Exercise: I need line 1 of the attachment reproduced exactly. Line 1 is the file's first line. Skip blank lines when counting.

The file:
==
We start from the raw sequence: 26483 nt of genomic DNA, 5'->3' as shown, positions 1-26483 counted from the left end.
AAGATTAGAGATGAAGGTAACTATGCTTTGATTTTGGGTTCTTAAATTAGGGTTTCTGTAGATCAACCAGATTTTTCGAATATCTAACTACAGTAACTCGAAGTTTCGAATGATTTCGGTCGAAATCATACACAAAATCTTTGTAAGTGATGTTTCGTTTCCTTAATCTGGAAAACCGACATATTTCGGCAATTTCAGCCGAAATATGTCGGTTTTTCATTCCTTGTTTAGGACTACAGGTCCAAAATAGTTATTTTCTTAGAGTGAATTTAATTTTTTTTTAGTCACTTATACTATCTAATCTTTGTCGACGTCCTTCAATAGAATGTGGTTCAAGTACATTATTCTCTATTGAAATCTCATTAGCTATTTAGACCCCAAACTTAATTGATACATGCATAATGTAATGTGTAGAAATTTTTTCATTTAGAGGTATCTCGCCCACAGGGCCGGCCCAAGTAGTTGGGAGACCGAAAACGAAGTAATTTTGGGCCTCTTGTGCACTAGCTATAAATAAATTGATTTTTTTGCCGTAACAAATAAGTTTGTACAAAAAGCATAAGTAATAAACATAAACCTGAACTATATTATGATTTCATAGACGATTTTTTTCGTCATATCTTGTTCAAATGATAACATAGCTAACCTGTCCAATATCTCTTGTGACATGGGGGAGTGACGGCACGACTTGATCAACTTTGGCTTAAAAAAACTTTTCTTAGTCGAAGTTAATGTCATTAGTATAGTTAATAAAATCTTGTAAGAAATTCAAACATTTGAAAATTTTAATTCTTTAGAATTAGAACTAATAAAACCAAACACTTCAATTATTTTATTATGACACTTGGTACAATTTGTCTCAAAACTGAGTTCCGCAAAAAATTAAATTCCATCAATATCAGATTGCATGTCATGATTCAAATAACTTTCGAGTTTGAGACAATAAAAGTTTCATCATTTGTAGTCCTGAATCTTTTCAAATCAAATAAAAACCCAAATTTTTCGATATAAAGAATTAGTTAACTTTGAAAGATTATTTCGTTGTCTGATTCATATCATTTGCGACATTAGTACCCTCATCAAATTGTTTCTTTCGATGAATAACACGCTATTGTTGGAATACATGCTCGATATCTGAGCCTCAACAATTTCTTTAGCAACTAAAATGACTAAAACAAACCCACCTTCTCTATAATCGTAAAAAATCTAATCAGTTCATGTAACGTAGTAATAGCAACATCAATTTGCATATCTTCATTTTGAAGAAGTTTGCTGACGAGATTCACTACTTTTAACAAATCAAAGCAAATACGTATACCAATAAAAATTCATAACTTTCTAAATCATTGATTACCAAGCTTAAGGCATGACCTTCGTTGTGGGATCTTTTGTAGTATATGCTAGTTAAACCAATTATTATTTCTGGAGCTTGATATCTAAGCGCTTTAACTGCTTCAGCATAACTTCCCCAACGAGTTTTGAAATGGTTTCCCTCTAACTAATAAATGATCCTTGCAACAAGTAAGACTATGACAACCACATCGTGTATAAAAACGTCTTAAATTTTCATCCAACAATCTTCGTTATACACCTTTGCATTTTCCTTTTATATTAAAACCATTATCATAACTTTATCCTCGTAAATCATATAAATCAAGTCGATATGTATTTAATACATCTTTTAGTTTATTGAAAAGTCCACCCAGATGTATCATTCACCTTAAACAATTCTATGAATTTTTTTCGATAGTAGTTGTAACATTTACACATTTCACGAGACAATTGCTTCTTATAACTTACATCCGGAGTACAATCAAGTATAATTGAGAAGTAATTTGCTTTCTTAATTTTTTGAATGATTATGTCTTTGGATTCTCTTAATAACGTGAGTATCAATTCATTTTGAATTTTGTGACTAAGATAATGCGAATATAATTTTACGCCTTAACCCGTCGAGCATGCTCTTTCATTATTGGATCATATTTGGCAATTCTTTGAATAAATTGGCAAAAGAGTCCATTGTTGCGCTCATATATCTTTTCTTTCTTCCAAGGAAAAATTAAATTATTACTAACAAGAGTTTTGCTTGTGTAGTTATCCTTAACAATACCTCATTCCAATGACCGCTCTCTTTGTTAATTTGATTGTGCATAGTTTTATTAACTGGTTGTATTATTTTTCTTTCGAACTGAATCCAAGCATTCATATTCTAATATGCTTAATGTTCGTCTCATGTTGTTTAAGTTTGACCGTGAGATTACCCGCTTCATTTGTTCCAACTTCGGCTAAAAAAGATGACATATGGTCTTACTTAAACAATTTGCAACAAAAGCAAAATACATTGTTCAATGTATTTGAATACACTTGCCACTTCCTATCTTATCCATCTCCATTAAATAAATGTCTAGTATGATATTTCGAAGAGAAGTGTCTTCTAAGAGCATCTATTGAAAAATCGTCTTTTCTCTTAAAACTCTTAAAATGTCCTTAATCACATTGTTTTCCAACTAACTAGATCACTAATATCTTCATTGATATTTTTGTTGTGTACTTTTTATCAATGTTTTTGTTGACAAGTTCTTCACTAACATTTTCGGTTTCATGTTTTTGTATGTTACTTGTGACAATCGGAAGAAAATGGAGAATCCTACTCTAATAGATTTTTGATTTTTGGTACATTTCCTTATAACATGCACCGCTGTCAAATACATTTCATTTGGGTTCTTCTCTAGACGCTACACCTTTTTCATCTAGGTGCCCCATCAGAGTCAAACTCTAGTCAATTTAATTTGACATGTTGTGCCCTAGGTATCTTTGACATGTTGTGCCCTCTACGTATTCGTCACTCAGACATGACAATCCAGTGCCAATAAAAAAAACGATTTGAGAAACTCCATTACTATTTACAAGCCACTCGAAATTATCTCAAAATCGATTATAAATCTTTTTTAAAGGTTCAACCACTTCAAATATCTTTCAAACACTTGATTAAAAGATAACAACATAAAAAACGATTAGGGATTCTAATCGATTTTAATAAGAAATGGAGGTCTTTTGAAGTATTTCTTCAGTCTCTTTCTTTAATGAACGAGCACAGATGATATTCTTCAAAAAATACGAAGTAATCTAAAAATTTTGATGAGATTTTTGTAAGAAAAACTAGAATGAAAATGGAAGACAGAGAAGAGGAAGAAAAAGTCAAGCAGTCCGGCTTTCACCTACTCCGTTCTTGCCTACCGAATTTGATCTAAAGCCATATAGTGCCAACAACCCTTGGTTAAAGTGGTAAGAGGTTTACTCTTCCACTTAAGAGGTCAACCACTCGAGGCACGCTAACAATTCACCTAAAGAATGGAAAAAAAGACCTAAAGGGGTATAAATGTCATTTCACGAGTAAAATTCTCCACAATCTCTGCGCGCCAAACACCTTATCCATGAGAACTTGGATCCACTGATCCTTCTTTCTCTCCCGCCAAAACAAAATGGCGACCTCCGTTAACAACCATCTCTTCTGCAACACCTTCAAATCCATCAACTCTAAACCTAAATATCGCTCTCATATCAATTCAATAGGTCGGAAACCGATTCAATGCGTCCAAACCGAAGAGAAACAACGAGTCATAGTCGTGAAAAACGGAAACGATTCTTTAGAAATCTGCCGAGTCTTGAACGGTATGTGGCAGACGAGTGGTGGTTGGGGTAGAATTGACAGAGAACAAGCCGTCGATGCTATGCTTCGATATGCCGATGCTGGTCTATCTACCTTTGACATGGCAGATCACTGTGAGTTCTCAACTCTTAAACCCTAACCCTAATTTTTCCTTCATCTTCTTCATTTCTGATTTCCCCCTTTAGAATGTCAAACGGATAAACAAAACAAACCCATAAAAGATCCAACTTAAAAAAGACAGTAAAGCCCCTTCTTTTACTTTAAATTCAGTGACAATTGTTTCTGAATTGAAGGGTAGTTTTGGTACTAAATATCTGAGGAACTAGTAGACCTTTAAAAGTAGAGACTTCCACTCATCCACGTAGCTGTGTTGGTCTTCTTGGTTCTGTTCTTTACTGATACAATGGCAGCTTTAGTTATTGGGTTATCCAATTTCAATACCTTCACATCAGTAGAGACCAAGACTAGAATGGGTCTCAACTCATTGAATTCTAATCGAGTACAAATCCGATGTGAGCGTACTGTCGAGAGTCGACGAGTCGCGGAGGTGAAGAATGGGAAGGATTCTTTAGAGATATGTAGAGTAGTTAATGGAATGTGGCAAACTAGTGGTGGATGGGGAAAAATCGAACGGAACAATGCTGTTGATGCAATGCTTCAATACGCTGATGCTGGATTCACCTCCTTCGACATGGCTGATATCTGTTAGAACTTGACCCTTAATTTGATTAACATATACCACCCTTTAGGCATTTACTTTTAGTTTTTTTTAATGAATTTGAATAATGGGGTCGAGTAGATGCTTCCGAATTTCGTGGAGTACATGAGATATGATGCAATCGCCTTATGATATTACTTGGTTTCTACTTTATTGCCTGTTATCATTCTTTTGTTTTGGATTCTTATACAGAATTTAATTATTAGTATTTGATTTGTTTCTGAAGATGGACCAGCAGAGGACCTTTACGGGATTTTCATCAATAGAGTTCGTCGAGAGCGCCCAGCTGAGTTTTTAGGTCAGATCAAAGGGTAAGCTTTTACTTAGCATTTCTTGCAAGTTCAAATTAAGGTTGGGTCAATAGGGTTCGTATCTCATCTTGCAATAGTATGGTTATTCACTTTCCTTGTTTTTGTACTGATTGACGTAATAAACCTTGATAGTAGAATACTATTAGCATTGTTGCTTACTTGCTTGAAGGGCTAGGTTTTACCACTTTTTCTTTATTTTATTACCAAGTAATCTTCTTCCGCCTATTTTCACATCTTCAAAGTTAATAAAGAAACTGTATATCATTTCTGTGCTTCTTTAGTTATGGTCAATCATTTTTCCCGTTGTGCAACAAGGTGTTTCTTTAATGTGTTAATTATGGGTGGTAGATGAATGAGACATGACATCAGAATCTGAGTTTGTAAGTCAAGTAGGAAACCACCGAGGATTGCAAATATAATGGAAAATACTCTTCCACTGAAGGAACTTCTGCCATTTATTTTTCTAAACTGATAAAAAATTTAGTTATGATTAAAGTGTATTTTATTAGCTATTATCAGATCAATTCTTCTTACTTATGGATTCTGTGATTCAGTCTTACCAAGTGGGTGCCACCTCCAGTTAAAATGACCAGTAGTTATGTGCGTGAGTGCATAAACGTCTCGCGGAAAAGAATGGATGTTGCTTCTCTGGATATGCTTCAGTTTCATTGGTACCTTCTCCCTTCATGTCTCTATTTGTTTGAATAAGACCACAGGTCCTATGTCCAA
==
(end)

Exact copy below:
We start from the raw sequence: 26483 nt of genomic DNA, 5'->3' as shown, positions 1-26483 counted from the left end.